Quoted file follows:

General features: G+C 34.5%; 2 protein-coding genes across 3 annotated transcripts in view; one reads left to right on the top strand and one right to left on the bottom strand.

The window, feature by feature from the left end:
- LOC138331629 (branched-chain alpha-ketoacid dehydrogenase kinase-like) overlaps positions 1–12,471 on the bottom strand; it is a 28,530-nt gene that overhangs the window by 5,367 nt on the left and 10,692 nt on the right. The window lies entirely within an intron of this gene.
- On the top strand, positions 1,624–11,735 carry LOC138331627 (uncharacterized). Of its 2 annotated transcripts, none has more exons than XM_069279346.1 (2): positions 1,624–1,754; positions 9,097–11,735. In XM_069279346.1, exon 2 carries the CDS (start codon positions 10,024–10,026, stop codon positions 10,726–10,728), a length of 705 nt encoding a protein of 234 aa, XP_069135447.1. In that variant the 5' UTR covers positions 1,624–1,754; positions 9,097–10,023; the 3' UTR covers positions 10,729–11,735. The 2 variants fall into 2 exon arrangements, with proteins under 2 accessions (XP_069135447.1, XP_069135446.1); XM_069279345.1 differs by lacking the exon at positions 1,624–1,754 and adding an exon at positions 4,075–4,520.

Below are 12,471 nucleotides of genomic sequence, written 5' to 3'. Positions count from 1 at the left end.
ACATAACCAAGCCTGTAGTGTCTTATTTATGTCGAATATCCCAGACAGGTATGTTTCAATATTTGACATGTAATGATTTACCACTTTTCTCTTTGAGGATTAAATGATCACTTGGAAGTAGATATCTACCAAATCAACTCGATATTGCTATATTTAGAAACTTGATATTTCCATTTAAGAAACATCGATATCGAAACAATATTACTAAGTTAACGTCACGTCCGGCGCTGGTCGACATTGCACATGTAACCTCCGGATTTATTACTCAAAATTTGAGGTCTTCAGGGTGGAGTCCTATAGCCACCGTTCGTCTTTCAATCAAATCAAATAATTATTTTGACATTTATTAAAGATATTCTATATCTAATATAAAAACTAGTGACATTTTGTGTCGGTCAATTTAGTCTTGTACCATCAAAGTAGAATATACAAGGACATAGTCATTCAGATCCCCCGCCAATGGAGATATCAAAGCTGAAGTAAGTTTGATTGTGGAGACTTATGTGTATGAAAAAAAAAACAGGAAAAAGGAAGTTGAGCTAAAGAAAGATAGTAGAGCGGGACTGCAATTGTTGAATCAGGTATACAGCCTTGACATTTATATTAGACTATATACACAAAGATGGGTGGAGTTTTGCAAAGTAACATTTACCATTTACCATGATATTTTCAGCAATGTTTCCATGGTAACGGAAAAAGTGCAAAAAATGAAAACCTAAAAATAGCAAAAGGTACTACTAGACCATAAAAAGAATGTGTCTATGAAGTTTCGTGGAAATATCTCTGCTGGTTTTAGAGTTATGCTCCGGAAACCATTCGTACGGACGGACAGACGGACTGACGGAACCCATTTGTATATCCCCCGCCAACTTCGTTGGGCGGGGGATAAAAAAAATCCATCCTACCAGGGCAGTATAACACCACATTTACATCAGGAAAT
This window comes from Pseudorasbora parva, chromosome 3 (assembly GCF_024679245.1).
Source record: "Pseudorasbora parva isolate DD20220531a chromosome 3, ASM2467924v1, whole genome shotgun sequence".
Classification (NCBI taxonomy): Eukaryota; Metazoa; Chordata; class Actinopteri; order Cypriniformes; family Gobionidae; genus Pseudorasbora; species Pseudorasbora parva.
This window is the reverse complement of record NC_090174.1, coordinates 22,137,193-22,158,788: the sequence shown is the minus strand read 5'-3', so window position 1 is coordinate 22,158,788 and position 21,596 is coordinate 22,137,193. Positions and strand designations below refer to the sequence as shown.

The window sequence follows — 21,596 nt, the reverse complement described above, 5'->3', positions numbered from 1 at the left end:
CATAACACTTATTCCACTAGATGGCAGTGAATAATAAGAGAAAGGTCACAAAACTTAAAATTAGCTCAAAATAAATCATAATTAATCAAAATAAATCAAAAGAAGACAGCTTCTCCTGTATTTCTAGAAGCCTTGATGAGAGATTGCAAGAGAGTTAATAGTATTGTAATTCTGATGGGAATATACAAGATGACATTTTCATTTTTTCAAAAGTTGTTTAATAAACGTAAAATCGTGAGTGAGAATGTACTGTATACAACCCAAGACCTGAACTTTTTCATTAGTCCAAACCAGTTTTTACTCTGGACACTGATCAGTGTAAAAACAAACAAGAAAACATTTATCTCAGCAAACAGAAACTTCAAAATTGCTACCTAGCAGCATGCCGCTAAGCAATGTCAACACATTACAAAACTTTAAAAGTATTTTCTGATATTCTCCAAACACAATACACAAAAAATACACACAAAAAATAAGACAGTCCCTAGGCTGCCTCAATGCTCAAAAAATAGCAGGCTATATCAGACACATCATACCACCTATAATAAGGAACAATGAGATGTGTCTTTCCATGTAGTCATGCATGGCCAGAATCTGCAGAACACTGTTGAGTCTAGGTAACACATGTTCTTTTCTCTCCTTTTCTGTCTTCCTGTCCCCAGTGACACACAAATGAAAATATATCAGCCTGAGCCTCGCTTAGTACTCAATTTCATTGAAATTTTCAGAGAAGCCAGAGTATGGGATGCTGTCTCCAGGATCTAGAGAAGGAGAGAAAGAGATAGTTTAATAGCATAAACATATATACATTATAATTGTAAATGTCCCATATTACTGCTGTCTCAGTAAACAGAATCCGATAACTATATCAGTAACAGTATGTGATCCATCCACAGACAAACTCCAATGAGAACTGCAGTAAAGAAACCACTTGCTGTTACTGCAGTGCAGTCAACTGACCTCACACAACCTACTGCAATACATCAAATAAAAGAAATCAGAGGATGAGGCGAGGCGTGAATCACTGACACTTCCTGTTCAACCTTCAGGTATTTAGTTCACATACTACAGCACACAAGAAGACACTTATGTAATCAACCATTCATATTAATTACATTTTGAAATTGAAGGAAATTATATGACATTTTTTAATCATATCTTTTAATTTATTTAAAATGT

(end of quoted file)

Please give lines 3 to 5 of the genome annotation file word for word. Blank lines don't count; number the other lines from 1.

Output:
- LOC138331629 (branched-chain alpha-ketoacid dehydrogenase kinase-like) overlaps positions 1–12,471 on the bottom strand; it is a 28,530-nt gene that overhangs the window by 5,367 nt on the left and 10,692 nt on the right. The window lies entirely within an intron of this gene.
- On the top strand, positions 1,624–11,735 carry LOC138331627 (uncharacterized). Of its 2 annotated transcripts, none has more exons than XM_069279346.1 (2): positions 1,624–1,754; positions 9,097–11,735. In XM_069279346.1, exon 2 carries the CDS (start codon positions 10,024–10,026, stop codon positions 10,726–10,728), a length of 705 nt encoding a protein of 234 aa, XP_069135447.1. In that variant the 5' UTR covers positions 1,624–1,754; positions 9,097–10,023; the 3' UTR covers positions 10,729–11,735. The 2 variants fall into 2 exon arrangements, with proteins under 2 accessions (XP_069135447.1, XP_069135446.1); XM_069279345.1 differs by lacking the exon at positions 1,624–1,754 and adding an exon at positions 4,075–4,520.

Below are 12,471 nucleotides of genomic sequence, written 5' to 3'. Positions count from 1 at the left end.